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Atmospheric Measurement Techniques An interactive open-access journal of the European Geosciences Union
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Volume 8, issue 3
Atmos. Meas. Tech., 8, 1303–1321, 2015
https://doi.org/10.5194/amt-8-1303-2015
© Author(s) 2015. This work is distributed under
the Creative Commons Attribution 3.0 License.
Atmos. Meas. Tech., 8, 1303–1321, 2015
https://doi.org/10.5194/amt-8-1303-2015
© Author(s) 2015. This work is distributed under
the Creative Commons Attribution 3.0 License.

Research article 18 Mar 2015

Research article | 18 Mar 2015

Measuring acetic and formic acid by proton-transfer-reaction mass spectrometry: sensitivity, humidity dependence, and quantifying interferences

M. Baasandorj1, D. B. Millet1, L. Hu1,*, D. Mitroo2, and B. J. Williams2 M. Baasandorj et al.
  • 1University of Minnesota, St. Paul, MN 55108, USA
  • 2Washington University in St. Louis, St. Louis, MO 63130, USA
  • *now at: Harvard University, Cambridge, MA 02138, USA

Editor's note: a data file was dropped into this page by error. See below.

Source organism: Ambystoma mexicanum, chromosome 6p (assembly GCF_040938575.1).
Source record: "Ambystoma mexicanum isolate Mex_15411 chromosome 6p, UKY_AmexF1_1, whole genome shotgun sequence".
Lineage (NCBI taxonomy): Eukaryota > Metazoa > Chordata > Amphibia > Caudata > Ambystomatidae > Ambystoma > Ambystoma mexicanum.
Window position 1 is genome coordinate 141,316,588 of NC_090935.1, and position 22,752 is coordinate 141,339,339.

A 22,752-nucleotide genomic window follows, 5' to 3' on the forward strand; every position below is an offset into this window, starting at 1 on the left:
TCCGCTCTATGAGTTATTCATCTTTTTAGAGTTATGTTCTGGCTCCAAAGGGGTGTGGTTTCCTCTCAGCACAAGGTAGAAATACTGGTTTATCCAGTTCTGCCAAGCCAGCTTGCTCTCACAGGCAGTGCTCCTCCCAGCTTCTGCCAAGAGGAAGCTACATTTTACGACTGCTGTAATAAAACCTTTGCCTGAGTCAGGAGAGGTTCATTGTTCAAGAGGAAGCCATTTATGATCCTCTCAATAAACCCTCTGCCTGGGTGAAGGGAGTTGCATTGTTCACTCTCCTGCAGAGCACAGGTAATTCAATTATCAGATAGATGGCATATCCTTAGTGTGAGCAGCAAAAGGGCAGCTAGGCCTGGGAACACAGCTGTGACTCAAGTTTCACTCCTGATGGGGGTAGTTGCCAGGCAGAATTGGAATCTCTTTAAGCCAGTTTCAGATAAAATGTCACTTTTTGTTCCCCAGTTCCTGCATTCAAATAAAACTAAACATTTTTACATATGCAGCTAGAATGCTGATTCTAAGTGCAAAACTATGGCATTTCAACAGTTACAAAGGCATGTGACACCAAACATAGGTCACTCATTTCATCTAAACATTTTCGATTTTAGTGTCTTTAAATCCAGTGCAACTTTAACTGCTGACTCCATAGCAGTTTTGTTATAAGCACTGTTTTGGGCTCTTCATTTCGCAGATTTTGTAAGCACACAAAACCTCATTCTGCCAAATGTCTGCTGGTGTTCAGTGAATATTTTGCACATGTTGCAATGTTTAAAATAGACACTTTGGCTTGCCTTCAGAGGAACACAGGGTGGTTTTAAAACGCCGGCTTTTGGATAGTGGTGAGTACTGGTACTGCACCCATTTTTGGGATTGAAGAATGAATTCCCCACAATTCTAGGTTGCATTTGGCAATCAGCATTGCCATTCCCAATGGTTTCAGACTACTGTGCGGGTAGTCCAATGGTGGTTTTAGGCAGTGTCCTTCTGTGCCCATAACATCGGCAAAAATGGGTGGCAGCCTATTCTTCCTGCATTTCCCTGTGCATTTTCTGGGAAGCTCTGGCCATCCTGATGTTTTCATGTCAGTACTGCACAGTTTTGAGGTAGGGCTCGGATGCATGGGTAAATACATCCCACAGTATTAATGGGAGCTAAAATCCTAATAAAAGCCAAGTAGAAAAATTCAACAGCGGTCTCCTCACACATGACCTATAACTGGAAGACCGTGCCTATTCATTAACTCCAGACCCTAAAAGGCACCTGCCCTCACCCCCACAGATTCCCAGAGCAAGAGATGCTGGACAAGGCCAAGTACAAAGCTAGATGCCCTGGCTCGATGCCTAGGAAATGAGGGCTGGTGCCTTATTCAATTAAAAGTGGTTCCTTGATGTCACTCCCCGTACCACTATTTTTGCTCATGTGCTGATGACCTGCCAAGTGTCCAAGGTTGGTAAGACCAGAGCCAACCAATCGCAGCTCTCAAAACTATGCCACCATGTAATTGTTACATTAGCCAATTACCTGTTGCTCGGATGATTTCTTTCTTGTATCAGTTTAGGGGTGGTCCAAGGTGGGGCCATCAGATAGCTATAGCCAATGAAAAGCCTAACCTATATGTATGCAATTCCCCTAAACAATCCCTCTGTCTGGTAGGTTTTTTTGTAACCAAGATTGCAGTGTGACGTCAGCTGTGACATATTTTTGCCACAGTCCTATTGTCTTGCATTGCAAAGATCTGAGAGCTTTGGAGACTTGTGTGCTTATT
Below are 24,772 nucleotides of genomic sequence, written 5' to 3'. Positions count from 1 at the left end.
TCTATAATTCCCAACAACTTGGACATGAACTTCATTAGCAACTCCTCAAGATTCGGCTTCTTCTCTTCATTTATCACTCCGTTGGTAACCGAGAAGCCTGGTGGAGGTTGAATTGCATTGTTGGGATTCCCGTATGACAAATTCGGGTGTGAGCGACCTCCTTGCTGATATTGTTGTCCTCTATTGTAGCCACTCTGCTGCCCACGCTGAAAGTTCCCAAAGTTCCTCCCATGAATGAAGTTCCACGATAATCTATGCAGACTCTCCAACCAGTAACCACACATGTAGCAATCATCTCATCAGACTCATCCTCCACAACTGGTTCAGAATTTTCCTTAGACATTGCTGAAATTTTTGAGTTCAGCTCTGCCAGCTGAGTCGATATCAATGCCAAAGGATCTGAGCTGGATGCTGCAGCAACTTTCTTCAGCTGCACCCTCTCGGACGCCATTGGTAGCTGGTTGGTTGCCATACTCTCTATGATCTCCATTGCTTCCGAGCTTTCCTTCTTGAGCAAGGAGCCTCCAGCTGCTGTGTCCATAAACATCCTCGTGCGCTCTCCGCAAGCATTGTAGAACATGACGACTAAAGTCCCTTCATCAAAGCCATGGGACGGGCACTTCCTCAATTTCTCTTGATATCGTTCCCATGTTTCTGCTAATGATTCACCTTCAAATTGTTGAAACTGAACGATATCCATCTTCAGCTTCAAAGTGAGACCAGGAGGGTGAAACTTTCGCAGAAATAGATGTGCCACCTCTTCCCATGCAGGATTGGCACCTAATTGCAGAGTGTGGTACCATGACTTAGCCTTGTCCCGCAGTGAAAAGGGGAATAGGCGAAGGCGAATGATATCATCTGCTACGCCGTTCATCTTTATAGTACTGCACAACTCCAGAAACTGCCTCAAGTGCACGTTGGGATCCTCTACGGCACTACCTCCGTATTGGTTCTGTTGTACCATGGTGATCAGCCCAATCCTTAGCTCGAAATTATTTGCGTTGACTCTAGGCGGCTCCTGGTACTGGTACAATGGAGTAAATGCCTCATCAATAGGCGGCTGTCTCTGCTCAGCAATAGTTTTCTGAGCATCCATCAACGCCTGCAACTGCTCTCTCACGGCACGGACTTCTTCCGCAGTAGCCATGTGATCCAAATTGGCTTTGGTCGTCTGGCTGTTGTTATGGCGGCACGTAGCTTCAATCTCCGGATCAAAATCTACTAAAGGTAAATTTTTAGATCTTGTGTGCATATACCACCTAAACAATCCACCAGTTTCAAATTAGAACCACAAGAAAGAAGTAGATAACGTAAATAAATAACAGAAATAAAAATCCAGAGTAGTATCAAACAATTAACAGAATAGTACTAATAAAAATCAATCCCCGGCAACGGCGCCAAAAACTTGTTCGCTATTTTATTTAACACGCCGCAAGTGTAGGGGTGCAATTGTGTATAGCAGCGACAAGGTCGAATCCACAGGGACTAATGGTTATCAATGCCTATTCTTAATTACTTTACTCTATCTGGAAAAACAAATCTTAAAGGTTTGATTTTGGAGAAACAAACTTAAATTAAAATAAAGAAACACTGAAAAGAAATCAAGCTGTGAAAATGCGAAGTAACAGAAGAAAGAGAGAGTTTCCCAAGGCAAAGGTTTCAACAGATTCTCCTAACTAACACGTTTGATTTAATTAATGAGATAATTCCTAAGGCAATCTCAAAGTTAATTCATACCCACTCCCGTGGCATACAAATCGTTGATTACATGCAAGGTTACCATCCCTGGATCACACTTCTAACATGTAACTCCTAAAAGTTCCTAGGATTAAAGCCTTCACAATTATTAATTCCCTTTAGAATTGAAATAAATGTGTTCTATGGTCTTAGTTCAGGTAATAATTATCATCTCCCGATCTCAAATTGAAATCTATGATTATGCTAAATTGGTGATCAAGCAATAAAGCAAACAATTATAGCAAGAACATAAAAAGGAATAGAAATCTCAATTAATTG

Abstract. We present a detailed investigation of the factors governing the quantification of formic acid (FA), acetic acid (AA), and their relevant mass analogues by proton-transfer-reaction mass spectrometry (PTR-MS), assess the underlying fragmentation pathways and humidity dependencies, and present a new method for separating FA and AA from their main isobaric interferences. PTR-MS sensitivities towards glycolaldehyde, ethyl acetate, and peroxyacetic acid at m/z 61 are comparable to that for AA; when present, these species will interfere with ambient AA measurements by PTR-MS. Likewise, when it is present, dimethyl ether can interfere with FA measurements. For a reduced electric field (E/N) of 125 Townsend (Td), the PTR-MS sensitivity towards ethanol at m/z 47 is 5–20 times lower than for FA; ethanol will then only be an important interference when present in much higher abundance than FA. Sensitivity towards 2-propanol is <1% of that for AA, so that propanols will not in general represent a significant interference for AA. Hydrated product ions of AA, glycolaldehyde, and propanols occur at m/z 79, which is also commonly used to measure benzene. However, the resulting interference for benzene is only significant when E/N is low (≲100 Td). Addition of water vapor affects the PTR-MS response to a given compound by (i) changing the yield for fragmentation reactions and (ii) increasing the importance of ligand switching reactions. In the case of AA, sensitivity to the molecular ion increases with humidity at low E/N but decreases with humidity at high E/N due to water-driven fragmentation. Sensitivity towards FA decreases with humidity throughout the full range of E/N. For glycolaldehyde and the alcohols, the sensitivity increases with humidity due to ligand switching reactions (at low E/N) and reduced fragmentation in the presence of water (at high E/N). Their role as interferences will typically be greatest at high humidity. For compounds such as AA where the humidity effect depends strongly on the collisional energy in the drift tube, simple humidity correction factors (XR) will only be relevant for a specific instrumental configuration. We recommend E/N ~ 125 Td as an effective condition for AA and FA measurements by PTR-MS, as it optimizes between the competing E/N-dependent mechanisms controlling their sensitivities and those of the interfering species. Finally, we present the design and evaluation of an online acid trap for separating AA and FA from their interfering species at m/z 61 and 47, and we demonstrate its performance during a field deployment to St. Louis, USA, during August–September of 2013.

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